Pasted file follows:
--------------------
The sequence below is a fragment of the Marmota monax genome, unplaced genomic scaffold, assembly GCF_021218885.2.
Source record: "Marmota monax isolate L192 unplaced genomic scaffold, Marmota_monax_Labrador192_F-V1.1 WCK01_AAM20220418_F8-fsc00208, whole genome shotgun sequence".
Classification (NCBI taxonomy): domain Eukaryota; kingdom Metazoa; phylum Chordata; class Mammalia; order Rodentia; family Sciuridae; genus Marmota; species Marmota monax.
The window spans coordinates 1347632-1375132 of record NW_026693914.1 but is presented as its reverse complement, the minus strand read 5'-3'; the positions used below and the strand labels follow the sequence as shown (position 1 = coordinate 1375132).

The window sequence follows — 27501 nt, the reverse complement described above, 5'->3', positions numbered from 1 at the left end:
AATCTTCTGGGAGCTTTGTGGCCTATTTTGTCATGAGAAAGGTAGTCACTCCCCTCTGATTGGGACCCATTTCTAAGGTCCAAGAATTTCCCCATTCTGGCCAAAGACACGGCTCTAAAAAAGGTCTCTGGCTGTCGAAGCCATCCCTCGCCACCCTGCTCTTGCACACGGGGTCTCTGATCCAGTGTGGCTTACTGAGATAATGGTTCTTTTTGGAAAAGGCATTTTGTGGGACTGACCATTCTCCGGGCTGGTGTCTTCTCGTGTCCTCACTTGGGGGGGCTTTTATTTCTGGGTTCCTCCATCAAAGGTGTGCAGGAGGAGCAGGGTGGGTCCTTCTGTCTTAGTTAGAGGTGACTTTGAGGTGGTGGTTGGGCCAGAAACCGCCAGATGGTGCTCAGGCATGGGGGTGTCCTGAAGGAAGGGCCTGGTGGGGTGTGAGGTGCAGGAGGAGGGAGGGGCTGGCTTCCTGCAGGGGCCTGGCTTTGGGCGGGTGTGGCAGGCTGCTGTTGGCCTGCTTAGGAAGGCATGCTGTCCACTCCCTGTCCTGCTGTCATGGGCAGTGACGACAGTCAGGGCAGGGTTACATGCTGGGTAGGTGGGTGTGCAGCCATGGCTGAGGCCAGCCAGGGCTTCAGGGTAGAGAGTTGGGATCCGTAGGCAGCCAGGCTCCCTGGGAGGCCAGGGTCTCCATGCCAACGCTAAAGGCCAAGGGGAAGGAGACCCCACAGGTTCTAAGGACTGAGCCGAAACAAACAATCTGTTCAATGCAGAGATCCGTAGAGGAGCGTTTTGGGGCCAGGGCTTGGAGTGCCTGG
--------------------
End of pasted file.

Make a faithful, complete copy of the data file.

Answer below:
The sequence below is a fragment of the Marmota monax genome, unplaced genomic scaffold, assembly GCF_021218885.2.
Source record: "Marmota monax isolate L192 unplaced genomic scaffold, Marmota_monax_Labrador192_F-V1.1 WCK01_AAM20220418_F8-fsc00208, whole genome shotgun sequence".
Classification (NCBI taxonomy): domain Eukaryota; kingdom Metazoa; phylum Chordata; class Mammalia; order Rodentia; family Sciuridae; genus Marmota; species Marmota monax.
The window spans coordinates 1347632-1375132 of record NW_026693914.1 but is presented as its reverse complement, the minus strand read 5'-3'; the positions used below and the strand labels follow the sequence as shown (position 1 = coordinate 1375132).

The window sequence follows — 27501 nt, the reverse complement described above, 5'->3', positions numbered from 1 at the left end:
AATCTTCTGGGAGCTTTGTGGCCTATTTTGTCATGAGAAAGGTAGTCACTCCCCTCTGATTGGGACCCATTTCTAAGGTCCAAGAATTTCCCCATTCTGGCCAAAGACACGGCTCTAAAAAAGGTCTCTGGCTGTCGAAGCCATCCCTCGCCACCCTGCTCTTGCACACGGGGTCTCTGATCCAGTGTGGCTTACTGAGATAATGGTTCTTTTTGGAAAAGGCATTTTGTGGGACTGACCATTCTCCGGGCTGGTGTCTTCTCGTGTCCTCACTTGGGGGGGCTTTTATTTCTGGGTTCCTCCATCAAAGGTGTGCAGGAGGAGCAGGGTGGGTCCTTCTGTCTTAGTTAGAGGTGACTTTGAGGTGGTGGTTGGGCCAGAAACCGCCAGATGGTGCTCAGGCATGGGGGTGTCCTGAAGGAAGGGCCTGGTGGGGTGTGAGGTGCAGGAGGAGGGAGGGGCTGGCTTCCTGCAGGGGCCTGGCTTTGGGCGGGTGTGGCAGGCTGCTGTTGGCCTGCTTAGGAAGGCATGCTGTCCACTCCCTGTCCTGCTGTCATGGGCAGTGACGACAGTCAGGGCAGGGTTACATGCTGGGTAGGTGGGTGTGCAGCCATGGCTGAGGCCAGCCAGGGCTTCAGGGTAGAGAGTTGGGATCCGTAGGCAGCCAGGCTCCCTGGGAGGCCAGGGTCTCCATGCCAACGCTAAAGGCCAAGGGGAAGGAGACCCCACAGGTTCTAAGGACTGAGCCGAAACAAACAATCTGTTCAATGCAGAGATCCGTAGAGGAGCGTTTTGGGGCCAGGGCTTGGAGTGCCTGG